"Those two markets are going in two different directions, because we've overbuilt drivable suburban, which was the ultimate cause of the Great Recession, and of the mortgage meltdown," Leinberger says. "Drivable suburban, particularly on the fringe, collapsed … while walkable urban went down a little bit but basically went flat, and that's where most of the price appreciation in the future will be taking place."
And while it may seem odd considering that many blamed the housing crisis on rampant overbuilding, a sharp decrease in homebuilding after the financial crisis has actually created a shortage of available homes in some areas, says Leinberger.
"There's pent-up demand for walkable urban products for many, many years to come," he says.
Not all is well in real estate
Despite the recent good news, the housing market has a long way to go before it receives a clean bill of health and stops being a drag on the economy in many areas, says Baird's Delwiche.
"The percentage of people that are still underwater in their homes is still quite high," Delwiche says. "You can step back and see that home values have increased over the past year pretty well, but you look at overall price levels and there they still haven't recovered much of that big decline from the financial crisis."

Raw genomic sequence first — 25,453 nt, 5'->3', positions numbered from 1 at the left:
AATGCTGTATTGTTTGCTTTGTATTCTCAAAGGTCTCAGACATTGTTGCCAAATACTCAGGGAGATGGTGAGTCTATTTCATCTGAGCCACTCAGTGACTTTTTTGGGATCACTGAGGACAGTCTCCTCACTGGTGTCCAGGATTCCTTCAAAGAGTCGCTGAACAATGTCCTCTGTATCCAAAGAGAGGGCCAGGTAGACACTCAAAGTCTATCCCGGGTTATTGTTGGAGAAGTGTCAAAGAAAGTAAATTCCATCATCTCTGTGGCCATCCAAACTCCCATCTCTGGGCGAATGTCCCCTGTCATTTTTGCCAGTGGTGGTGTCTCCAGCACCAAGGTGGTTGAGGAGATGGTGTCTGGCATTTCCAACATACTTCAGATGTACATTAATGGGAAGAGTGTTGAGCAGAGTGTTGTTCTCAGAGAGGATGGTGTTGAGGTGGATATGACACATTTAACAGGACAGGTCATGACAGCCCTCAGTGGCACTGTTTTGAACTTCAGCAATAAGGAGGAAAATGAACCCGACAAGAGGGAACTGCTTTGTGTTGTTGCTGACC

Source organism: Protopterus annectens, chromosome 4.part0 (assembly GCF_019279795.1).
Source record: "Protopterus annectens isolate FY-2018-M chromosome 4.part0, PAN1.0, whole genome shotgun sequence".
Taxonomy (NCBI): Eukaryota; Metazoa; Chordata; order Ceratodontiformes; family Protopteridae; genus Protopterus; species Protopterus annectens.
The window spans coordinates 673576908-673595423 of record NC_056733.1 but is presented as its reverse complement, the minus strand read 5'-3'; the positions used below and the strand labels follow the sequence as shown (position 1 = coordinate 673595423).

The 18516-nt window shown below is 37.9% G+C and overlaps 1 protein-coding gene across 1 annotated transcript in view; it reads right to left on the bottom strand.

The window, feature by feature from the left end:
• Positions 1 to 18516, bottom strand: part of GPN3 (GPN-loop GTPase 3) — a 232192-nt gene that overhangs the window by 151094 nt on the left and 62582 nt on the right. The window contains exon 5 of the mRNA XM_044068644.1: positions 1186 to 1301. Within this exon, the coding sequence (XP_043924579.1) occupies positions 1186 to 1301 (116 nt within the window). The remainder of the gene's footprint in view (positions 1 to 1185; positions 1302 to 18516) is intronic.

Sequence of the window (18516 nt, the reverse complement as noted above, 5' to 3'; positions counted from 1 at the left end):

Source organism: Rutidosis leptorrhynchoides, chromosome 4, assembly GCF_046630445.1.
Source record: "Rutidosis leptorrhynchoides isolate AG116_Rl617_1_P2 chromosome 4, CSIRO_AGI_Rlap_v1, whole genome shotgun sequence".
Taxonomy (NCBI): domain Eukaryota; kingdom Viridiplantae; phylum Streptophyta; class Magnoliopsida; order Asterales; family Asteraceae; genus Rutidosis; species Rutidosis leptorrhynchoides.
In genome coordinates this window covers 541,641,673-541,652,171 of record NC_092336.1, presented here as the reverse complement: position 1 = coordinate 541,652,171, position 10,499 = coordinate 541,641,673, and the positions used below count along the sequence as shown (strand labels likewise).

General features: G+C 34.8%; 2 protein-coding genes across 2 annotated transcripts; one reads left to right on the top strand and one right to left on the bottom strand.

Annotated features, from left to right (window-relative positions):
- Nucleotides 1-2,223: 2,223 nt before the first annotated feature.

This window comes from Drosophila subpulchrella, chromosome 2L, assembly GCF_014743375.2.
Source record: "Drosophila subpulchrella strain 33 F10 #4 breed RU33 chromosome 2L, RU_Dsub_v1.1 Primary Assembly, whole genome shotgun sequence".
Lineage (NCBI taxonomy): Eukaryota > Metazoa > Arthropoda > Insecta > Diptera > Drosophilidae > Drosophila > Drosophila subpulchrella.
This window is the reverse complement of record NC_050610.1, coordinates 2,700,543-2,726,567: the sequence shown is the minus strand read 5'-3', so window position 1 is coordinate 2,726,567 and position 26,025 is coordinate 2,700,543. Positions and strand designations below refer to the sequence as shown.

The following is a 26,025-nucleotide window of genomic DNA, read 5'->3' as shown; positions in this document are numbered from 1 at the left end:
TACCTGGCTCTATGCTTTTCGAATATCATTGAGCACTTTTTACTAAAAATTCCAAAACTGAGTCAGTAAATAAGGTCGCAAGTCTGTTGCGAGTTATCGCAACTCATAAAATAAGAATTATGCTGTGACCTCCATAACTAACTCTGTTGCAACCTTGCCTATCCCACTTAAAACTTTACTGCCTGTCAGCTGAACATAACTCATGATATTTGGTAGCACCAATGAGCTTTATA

Where those values go over the long term depends a lot on supply and demand, says Albert Saiz, an associate professor at the Massachusetts Institute of Technology's Center for Real Estate.
The supply of houses is now tight in some places, because homebuilding dropped off sharply after the economic crisis. How high prices rise will depend on how quickly homebuilders in those areas ramp up construction of the types of homes people want.
"There's a huge lag now in construction, so it might take three or four years from the inception of a project … to the end," he says.
The level of demand for homes will depend on factors such as: employment, which gives consumers the means to make mortgage payments; and interest rates, which affect their capacity to borrow. If rates rise too quickly, it could lower demand and put a damper on the growth of home prices, he says.
"It's going to be a race now between interest rates and how fast the economy grows," Saiz says.